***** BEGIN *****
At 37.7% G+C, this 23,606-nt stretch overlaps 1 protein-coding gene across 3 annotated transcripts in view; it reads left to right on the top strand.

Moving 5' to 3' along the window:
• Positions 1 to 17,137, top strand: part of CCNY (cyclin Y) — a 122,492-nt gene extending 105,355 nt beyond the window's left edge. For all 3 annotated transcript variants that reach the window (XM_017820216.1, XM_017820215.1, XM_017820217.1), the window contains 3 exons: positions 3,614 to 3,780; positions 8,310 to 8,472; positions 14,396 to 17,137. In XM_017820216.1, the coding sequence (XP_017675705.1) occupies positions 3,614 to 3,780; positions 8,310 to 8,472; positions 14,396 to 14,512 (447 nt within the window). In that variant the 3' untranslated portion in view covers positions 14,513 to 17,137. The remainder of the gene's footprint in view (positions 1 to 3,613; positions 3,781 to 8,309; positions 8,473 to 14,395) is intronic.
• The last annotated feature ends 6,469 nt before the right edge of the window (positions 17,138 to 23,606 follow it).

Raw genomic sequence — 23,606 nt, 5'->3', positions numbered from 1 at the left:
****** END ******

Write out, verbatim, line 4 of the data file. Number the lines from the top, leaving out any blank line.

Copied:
• The last annotated feature ends 6,469 nt before the right edge of the window (positions 17,138 to 23,606 follow it).